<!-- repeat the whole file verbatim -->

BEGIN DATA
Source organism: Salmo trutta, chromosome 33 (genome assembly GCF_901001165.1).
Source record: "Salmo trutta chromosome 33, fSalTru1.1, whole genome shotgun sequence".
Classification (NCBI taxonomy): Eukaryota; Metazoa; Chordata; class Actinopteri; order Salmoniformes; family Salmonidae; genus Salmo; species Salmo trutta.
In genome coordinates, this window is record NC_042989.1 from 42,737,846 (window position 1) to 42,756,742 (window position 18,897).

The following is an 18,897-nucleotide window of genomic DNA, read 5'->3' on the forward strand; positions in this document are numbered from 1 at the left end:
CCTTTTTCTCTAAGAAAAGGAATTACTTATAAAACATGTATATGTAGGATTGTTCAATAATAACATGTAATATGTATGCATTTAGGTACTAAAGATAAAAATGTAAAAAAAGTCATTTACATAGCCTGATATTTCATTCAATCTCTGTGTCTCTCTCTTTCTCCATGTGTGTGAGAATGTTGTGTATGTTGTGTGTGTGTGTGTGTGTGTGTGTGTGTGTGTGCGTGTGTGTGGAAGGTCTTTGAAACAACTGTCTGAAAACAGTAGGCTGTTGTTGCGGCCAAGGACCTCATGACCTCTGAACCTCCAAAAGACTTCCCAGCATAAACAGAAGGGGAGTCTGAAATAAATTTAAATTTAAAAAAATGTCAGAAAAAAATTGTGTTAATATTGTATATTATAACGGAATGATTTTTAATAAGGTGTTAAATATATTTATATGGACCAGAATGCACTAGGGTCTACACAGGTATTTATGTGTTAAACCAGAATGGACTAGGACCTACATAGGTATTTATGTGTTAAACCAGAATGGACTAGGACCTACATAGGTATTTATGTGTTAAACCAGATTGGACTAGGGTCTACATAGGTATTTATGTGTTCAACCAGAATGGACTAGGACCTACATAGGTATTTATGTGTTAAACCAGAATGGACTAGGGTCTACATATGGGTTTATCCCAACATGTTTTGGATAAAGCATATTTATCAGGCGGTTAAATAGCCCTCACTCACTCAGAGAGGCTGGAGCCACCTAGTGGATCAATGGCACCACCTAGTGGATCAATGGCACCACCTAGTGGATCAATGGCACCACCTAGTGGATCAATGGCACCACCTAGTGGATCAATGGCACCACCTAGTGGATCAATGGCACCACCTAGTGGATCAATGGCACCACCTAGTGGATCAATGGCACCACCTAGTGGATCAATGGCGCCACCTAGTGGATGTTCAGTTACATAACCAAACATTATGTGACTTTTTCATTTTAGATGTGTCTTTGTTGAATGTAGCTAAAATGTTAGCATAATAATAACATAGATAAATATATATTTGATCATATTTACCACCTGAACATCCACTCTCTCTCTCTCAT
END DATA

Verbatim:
Source organism: Salmo trutta, chromosome 33 (genome assembly GCF_901001165.1).
Source record: "Salmo trutta chromosome 33, fSalTru1.1, whole genome shotgun sequence".
Classification (NCBI taxonomy): Eukaryota; Metazoa; Chordata; class Actinopteri; order Salmoniformes; family Salmonidae; genus Salmo; species Salmo trutta.
In genome coordinates, this window is record NC_042989.1 from 42,737,846 (window position 1) to 42,756,742 (window position 18,897).

The following is an 18,897-nucleotide window of genomic DNA, read 5'->3' on the forward strand; positions in this document are numbered from 1 at the left end:
CCTTTTTCTCTAAGAAAAGGAATTACTTATAAAACATGTATATGTAGGATTGTTCAATAATAACATGTAATATGTATGCATTTAGGTACTAAAGATAAAAATGTAAAAAAAGTCATTTACATAGCCTGATATTTCATTCAATCTCTGTGTCTCTCTCTTTCTCCATGTGTGTGAGAATGTTGTGTATGTTGTGTGTGTGTGTGTGTGTGTGTGTGTGTGTGTGCGTGTGTGTGGAAGGTCTTTGAAACAACTGTCTGAAAACAGTAGGCTGTTGTTGCGGCCAAGGACCTCATGACCTCTGAACCTCCAAAAGACTTCCCAGCATAAACAGAAGGGGAGTCTGAAATAAATTTAAATTTAAAAAAATGTCAGAAAAAAATTGTGTTAATATTGTATATTATAACGGAATGATTTTTAATAAGGTGTTAAATATATTTATATGGACCAGAATGCACTAGGGTCTACACAGGTATTTATGTGTTAAACCAGAATGGACTAGGACCTACATAGGTATTTATGTGTTAAACCAGAATGGACTAGGACCTACATAGGTATTTATGTGTTAAACCAGATTGGACTAGGGTCTACATAGGTATTTATGTGTTCAACCAGAATGGACTAGGACCTACATAGGTATTTATGTGTTAAACCAGAATGGACTAGGGTCTACATATGGGTTTATCCCAACATGTTTTGGATAAAGCATATTTATCAGGCGGTTAAATAGCCCTCACTCACTCAGAGAGGCTGGAGCCACCTAGTGGATCAATGGCACCACCTAGTGGATCAATGGCACCACCTAGTGGATCAATGGCACCACCTAGTGGATCAATGGCACCACCTAGTGGATCAATGGCACCACCTAGTGGATCAATGGCACCACCTAGTGGATCAATGGCACCACCTAGTGGATCAATGGCACCACCTAGTGGATCAATGGCGCCACCTAGTGGATGTTCAGTTACATAACCAAACATTATGTGACTTTTTCATTTTAGATGTGTCTTTGTTGAATGTAGCTAAAATGTTAGCATAATAATAACATAGATAAATATATATTTGATCATATTTACCACCTGAACATCCACTCTCTCTCTCTCAT